Tuesday, January 22, 2013

One word for the new staff: Interesting

New Temple WR coach  Terry Smith could provide a, err, Gateway to  WPIAL recruits.


Temple's loss is Arizona's gain.

My Sainted mom, in Heaven since Jan. 14 of 2011,  used to tell me that if I don't have anything nice to say about someone don't say anything.
Most times I remember what she said but the few times I don't, I usually regret it.
So, with that in mind, I'm going to write about the new Temple football coaching staff today and, to borrow a phrase from the Four Tops, this is going to be short.
It looks pretty much complete with a tweak or two remaining.
One of the current recruits used the word "genius" when new coach Matt Rhule informed him of the potential members of the staff back in December.
I prefer the word "interesting" instead.
So far, the people who've told Rhule "I'll be there" include Brandon Noble (defensive line), Allen Mogridge (special teams), Ed Foley (assistant head coach) and Fran Brown (promoted from graduate assistant, probably DBs).
Genius might have been a more appropriate word if names like Bill Cubit (now offensive coordinator at Illinois), Nick Rapone (now DB coach of the Arizona Cardinals), Chuck Heater (now defensive coordinator with Marshall) or Nick Rolovich (now OC with Nevada) were either coming to or staying at 10th and Diamond.
Hopefully, Marcus Satterfield points TU in the direction of the end zone
Heck, I know for a fact that Heater, Rapone and Rolovich gave the jobs some serious consideration and Rapone, whose daughter goes to Temple, really wanted the DC job. A guy who runs the Western Michigan website assured me that he had word from "a very good source" Cubit declined the head coaching job at Western Illinois to pursue the OC job at Temple. Cubit is from Sharon Hill, so that makes sense.
Whatever happened in all of those cases is now water under the bridge.
All I care about is the Temple bridge holding up.
The good news is that I'll take Rhule all seven days of the week and five times on Saturday over "we have to be able to run the ball for 200 yards a game" Steve Addazio.
It's the rest of the staff that has me scratching my head.
Matt Rhule could have endeared himself
to hundreds of ex-Temple players and
probably thousands of Temple fans
and given himself a great DC by hiring
Nick Rapone, who was interested in the job.

So that's why I'm calling this staff interesting.

There's a lot of ifs involved.
If new wide receivers' coach Terry Smith, former highly successful Gateway head coach, can build a pipeline to some of the better WPIAL talent that Pitt had been getting in the past and redirect the flow East to Temple, that could  be a significant hire. Temple has been getting talent out of the WPIAL in the past, but prospects who typically held offers to only schools like Kent State and Bowling Green. Pitt plucked a kid out of George Washington High in Philly last week. It's time for Temple to launch an effective full retaliatory strike in Pitt's backyard.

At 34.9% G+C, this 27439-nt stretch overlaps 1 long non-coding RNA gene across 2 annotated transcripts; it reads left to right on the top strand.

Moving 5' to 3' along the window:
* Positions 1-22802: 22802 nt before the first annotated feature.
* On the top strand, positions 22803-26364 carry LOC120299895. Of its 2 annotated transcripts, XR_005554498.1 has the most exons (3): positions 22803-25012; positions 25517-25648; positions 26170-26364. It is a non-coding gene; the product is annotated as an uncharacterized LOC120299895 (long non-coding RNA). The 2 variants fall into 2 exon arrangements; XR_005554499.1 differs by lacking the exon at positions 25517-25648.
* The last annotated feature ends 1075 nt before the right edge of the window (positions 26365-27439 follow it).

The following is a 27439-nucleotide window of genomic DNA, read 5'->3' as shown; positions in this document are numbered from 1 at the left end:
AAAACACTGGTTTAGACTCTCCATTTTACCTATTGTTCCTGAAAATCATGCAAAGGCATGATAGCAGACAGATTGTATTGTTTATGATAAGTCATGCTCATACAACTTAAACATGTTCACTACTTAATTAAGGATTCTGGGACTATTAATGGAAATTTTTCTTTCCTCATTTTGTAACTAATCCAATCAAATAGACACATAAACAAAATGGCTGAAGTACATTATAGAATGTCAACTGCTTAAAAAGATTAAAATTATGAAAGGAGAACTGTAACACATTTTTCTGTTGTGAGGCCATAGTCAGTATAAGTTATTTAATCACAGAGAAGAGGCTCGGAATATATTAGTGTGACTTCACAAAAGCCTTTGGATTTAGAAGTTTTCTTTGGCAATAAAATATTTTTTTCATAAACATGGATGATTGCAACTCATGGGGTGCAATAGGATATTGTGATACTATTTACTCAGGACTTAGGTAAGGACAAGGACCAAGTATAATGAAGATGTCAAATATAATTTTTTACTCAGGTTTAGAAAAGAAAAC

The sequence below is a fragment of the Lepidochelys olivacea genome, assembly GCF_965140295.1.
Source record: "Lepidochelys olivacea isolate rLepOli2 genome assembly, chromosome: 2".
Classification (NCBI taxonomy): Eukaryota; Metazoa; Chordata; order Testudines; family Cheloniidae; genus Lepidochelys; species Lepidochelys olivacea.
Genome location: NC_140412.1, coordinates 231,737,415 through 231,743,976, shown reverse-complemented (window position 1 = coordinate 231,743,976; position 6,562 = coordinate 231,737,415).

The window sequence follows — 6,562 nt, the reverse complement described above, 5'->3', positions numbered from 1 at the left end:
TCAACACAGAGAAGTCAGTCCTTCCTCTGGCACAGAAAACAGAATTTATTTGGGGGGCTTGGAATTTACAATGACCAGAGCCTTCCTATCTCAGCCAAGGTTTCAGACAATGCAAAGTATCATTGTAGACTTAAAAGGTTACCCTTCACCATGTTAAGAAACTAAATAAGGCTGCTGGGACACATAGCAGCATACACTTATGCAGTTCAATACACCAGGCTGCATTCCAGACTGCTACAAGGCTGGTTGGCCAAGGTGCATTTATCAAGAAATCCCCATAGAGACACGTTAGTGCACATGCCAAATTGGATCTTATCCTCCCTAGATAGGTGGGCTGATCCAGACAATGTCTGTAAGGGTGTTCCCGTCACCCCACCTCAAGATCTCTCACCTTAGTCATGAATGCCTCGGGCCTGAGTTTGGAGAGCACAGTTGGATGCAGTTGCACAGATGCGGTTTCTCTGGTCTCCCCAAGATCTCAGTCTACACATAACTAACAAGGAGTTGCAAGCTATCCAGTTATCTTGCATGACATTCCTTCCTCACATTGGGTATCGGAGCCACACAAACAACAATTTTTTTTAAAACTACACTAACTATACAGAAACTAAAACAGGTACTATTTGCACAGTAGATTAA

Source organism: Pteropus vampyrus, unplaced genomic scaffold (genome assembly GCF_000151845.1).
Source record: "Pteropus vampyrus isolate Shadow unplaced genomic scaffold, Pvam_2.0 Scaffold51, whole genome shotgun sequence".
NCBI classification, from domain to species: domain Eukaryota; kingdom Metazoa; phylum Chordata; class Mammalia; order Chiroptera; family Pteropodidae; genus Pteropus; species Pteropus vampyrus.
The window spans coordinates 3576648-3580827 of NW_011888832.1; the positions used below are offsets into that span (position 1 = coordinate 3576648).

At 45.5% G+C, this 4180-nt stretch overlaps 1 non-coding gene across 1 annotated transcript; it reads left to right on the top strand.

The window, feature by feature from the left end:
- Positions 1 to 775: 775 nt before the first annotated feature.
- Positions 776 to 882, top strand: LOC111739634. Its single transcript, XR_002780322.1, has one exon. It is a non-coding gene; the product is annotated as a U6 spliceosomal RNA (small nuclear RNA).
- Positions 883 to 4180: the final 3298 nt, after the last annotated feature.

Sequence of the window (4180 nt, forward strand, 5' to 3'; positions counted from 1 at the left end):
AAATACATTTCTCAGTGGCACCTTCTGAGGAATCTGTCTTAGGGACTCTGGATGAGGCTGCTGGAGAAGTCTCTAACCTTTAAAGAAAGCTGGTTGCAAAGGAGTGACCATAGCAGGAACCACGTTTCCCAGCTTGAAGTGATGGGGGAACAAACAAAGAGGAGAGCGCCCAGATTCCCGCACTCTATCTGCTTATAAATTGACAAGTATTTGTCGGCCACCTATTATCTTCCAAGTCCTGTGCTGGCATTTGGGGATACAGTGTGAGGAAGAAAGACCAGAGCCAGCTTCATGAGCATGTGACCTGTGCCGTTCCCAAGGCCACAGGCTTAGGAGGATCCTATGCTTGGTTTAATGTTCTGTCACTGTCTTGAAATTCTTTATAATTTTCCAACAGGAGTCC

If anybody can get that done, it's Smith.
Still, this is the first time I can ever remember Temple hiring a high school coach for its staff.
My thoughts on Phil Snow are well-chronicled below. I'm crossing all eight fingers and two thumbs that Temple is getting the 2001 Snow, not the 2012 Snow.
If Temple is getting the 2001 Snow, who had the UCLA defense ranked near the top of the PAC-10, that's a plus.
Marcus Satterfield took obscure Tennessee-Chattanooga into the national rankings in points scored and total offense in 2011, so I'm hopeful there. Yet the Mocs (yeah, that's their nickname) slipped back into the middle of the pack offensively in the Southern Conference in 2012, so that's a concern.
If Temple gets the 2011 Satterfield, not the 2012 one, things could get interesting for the Lincoln Financial Field scoreboard operator in 2013.
And that's the nicest word I can use for now.
Interesting, not if.

2 comments:

tu2acc said...

During our architectural critiques at Temple, when a professor used the word "ïnteresting", it meant the kiss of death.

Temple Football Forever said...

I had Economics 101 with Dr. Sam Wilson (a legend at Temple) and, in that big lecture hall classroom, I answered an argument of his saying, "That's like killing two birds with one stone."
He paused.
"An interesting way of putting it, Mr. Gibson, and how unfortunate for the birds."
Hopefully, the Owl won't be one of the two birds killed in this case.